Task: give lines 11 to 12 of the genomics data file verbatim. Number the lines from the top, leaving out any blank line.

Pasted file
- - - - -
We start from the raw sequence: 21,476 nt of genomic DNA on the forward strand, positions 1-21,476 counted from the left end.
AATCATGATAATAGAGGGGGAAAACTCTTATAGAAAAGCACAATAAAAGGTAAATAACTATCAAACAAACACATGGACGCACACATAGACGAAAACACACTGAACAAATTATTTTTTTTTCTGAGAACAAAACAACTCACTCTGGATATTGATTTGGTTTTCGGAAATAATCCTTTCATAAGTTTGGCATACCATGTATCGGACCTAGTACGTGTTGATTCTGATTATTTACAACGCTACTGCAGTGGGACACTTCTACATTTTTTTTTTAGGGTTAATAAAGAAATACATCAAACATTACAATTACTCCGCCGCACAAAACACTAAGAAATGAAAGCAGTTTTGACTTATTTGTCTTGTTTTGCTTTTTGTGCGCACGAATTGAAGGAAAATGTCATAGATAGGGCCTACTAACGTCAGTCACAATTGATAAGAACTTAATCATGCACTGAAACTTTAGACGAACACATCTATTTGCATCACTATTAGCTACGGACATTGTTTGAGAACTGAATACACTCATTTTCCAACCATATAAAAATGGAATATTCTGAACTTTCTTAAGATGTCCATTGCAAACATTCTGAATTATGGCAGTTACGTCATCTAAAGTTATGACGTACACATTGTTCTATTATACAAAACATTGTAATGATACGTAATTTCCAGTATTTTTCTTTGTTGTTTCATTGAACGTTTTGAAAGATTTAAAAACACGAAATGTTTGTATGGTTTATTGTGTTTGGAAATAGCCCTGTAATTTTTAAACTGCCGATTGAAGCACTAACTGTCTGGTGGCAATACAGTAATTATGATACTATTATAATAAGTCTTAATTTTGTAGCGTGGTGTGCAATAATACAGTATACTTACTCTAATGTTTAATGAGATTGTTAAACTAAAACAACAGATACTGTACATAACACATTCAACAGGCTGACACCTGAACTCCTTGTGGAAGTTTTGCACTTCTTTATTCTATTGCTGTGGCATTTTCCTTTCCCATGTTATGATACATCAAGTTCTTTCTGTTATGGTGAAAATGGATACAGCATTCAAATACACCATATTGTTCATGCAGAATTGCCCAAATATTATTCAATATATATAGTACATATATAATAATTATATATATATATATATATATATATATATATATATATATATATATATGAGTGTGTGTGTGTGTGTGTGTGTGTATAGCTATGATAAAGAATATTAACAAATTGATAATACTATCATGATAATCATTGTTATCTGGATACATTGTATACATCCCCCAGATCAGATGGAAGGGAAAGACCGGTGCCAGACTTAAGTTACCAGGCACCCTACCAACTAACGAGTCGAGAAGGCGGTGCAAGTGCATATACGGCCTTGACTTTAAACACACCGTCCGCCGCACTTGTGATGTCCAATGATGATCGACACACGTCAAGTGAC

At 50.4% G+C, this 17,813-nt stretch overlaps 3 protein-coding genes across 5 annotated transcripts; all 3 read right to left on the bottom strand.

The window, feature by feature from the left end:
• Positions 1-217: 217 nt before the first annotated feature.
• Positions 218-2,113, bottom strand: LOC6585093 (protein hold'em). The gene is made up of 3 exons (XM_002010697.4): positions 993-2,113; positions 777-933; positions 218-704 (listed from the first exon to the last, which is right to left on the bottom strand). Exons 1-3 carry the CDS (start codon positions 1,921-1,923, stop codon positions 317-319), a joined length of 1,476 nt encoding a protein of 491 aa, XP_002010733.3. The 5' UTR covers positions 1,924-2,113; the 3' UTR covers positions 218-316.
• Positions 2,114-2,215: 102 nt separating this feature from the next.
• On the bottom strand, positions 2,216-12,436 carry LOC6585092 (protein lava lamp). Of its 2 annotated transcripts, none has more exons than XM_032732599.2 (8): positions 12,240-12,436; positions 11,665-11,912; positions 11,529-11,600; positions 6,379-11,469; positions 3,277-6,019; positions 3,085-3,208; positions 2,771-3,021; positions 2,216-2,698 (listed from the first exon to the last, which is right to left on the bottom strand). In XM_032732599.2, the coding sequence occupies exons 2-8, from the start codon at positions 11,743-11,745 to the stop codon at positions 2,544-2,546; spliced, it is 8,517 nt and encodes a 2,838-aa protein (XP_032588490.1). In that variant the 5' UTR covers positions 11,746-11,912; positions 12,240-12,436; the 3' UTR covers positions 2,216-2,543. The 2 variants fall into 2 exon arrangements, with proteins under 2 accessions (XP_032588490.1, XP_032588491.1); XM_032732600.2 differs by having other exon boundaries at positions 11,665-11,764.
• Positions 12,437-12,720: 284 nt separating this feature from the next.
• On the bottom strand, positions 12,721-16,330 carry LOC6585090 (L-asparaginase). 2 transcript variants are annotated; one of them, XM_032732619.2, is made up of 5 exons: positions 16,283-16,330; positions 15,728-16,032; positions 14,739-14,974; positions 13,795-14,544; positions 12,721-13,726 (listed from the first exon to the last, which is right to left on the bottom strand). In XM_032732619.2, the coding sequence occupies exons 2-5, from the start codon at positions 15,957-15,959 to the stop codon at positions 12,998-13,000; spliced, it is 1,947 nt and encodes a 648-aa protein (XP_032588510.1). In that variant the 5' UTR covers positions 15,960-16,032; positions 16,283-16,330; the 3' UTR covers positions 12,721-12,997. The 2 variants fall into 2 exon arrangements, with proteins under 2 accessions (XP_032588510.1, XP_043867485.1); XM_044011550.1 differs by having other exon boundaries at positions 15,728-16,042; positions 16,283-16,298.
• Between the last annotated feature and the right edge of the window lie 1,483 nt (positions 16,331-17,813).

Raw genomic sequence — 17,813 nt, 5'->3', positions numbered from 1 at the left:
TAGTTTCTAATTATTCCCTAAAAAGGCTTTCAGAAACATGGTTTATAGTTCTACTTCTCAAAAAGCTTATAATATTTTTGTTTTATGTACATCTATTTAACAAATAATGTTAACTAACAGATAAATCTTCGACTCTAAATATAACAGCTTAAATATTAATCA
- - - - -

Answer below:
• Between the last annotated feature and the right edge of the window lie 1,483 nt (positions 16,331-17,813).

Raw genomic sequence — 17,813 nt, 5'->3', positions numbered from 1 at the left: